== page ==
One of the joys of being a child in Turkey, at least in the 90s, was to entertain and scare yourself with ghost stories.
What was more thrilling than this, for sure, was to actually be involved in a ghost story yourself.
As a group of friends, you'd have a session: you'd gather around a table, possibly in the evening, turn off the lights, and hold hands to call a soul who was long dead. You'd say some prayers in Arabic that you were taught before but would have no idea what they mean; which possibly had nothing to do with ghosts; and end this with a line that went as now we'd like to request a ghost to visit us.
Then a silent, yet restless, wait would start for a sound that the empty Turkish coffee cup might make, which would sit upside down in the middle of the table. After what feels a long time, this silence would be pierced by one of the children suddenly screaming that she heard something, which would be followed with all the rest screaming and running out of the room in terror.
Your self imposed terror wouldn't be soothed by a grown up who might say, ghosts do not exist; but rather, you'd be warned against getting involved with a ghost, and especially, with a Cin* as they are known to be nasty and wouldn't leave you alone once they're called. This was because there are parts in the Quran dedicated to Cin; so a good portion of the people in Turkey believe that such creatures exist.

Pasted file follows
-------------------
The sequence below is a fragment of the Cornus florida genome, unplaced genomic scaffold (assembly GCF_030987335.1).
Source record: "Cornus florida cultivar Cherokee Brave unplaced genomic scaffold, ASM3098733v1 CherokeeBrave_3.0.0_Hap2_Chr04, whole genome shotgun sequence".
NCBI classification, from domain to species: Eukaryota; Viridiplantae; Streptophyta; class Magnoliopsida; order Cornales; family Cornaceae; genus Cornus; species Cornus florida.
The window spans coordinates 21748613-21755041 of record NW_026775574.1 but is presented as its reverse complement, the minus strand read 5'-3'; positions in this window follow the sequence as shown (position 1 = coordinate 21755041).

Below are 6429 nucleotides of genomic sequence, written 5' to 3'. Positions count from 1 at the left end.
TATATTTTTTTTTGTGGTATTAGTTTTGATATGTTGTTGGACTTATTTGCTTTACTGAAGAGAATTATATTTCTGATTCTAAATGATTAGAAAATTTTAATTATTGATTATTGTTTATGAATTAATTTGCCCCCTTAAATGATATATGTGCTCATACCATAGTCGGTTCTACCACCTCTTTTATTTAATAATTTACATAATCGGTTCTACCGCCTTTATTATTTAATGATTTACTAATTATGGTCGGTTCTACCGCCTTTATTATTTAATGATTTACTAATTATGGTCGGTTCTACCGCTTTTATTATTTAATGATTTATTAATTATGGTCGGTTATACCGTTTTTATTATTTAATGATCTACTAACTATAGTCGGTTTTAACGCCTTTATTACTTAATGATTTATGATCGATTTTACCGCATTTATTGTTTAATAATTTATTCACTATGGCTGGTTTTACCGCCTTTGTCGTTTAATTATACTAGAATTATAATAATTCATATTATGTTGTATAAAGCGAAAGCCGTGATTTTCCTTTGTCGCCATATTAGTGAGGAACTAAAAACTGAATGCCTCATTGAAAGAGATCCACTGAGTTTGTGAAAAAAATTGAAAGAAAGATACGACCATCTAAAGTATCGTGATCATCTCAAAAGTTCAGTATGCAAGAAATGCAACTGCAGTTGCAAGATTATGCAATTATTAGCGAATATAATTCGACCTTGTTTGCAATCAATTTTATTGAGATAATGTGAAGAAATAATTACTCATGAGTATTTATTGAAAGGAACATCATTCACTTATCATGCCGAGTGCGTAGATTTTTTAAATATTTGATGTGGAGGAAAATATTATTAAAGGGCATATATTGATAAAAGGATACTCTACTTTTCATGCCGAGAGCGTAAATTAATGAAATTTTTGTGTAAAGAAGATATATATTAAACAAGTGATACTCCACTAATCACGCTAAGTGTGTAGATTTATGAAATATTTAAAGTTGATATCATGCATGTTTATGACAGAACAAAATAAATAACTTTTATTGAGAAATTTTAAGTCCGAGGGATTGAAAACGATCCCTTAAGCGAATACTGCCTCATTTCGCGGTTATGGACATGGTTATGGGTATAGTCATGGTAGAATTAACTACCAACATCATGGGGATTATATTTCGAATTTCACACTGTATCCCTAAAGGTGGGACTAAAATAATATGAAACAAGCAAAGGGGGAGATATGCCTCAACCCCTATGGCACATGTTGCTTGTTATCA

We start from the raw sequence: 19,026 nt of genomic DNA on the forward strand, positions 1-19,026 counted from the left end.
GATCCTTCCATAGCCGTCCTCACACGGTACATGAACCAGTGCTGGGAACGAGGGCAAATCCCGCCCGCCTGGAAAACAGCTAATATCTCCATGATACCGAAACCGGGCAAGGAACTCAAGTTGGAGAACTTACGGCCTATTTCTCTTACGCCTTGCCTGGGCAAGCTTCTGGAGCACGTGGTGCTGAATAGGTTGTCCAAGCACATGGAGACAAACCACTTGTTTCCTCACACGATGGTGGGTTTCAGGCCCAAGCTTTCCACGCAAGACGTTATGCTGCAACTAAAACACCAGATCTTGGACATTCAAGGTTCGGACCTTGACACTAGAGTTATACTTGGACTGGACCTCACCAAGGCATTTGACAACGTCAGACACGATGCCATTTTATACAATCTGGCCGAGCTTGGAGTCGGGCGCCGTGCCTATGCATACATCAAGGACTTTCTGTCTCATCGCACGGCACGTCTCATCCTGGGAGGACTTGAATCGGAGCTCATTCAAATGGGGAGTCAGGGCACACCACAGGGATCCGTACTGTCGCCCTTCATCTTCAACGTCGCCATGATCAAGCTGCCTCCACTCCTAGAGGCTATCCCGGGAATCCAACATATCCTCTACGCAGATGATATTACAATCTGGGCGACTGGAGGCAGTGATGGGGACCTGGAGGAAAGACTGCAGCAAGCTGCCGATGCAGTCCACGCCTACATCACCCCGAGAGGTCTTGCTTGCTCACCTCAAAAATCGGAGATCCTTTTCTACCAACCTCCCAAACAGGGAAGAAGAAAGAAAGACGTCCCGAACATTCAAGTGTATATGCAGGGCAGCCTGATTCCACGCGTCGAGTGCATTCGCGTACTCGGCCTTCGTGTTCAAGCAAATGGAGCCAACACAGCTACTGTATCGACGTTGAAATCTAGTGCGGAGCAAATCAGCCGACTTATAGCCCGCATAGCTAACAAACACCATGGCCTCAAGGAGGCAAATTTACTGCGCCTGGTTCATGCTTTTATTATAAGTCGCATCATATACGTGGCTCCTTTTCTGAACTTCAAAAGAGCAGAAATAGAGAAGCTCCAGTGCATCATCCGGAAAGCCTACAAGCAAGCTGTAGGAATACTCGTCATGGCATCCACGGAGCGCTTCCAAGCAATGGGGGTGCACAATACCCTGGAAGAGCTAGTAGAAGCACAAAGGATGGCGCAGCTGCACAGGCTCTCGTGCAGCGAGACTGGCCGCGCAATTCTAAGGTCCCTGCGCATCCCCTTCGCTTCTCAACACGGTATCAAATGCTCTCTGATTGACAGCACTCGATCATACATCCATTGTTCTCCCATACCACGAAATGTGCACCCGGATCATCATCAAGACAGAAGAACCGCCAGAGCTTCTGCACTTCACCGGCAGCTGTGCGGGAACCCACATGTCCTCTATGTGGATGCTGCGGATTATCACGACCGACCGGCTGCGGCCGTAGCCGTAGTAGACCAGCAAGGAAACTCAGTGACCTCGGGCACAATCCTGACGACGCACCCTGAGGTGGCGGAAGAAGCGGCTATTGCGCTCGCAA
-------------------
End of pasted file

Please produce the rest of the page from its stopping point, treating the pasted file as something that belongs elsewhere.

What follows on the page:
These days I am travelling through California and the Halloween is near. Now, I am witnessing first hand the preparations being made: fake cemetery stones in gardens, real-like human size zombies that stare at you creepily, giant spiders stuck on the roof of houses. The atmosphere is captivating. I felt the same old thrill that I'd feel as a child when we talked about ghosts, death, inexplicable events that were rumored to had happened in the past. There is something so attractive about the unknown, or cannot be known. Even though scary, it'd seduce you to cross a line in the hope of shifting a gear in your mind forever.
Keeping the creepiness intact for the holiday season, as last year in this post, here is an actual dream, from a long time ago, that had presented itself upon falling asleep after feeling terrible due to an emotional situation.
Maybe it has already been brewing in the back of my mind for years and finally broke through to the consciousness at the right time; maybe got formed as a result of the mythic stories I've listened so far. In any case, I woke up feeling that I just had been helped, not maybe by the spirits, but by a burried part of my psyche, the existence of which I'd long forgotten.
Outside. The sky is cloudless, it's daylight. Two or three steps away from me stands a small blond girl; around 10 years old. Her hair is straight, around her shoulders. She is doing something with her arms raised, and looking towards my direction. Something is strange with her, I think to myself; strange with her stomach. I move a step forward and I realize that there is another head sitting inside her stomach, with a face exactly as hers. This second head does not have a neck though, it is fixed there. I think of them as Siamese twins and say to myself that it must be really hard to live like this. But they seem to be fine with this situation; almost enjoying it. Then she approaches me and touches me with her arm. I lean on it. She says, 'trust'. And I suddenly melt into her arms. Then she transfers; almost channels some sort of an energy to me, to then remove 'this thing' from my body with her hands, the existence of which I wasn't even aware: a tree branch which was immersed under my skin for such a long time. I feel the separation intensely, starting from one end reaching to the other, like the motion of an old, rusty zipper.
*Jinn in Arabic, roughly corresponds to Genie in English.
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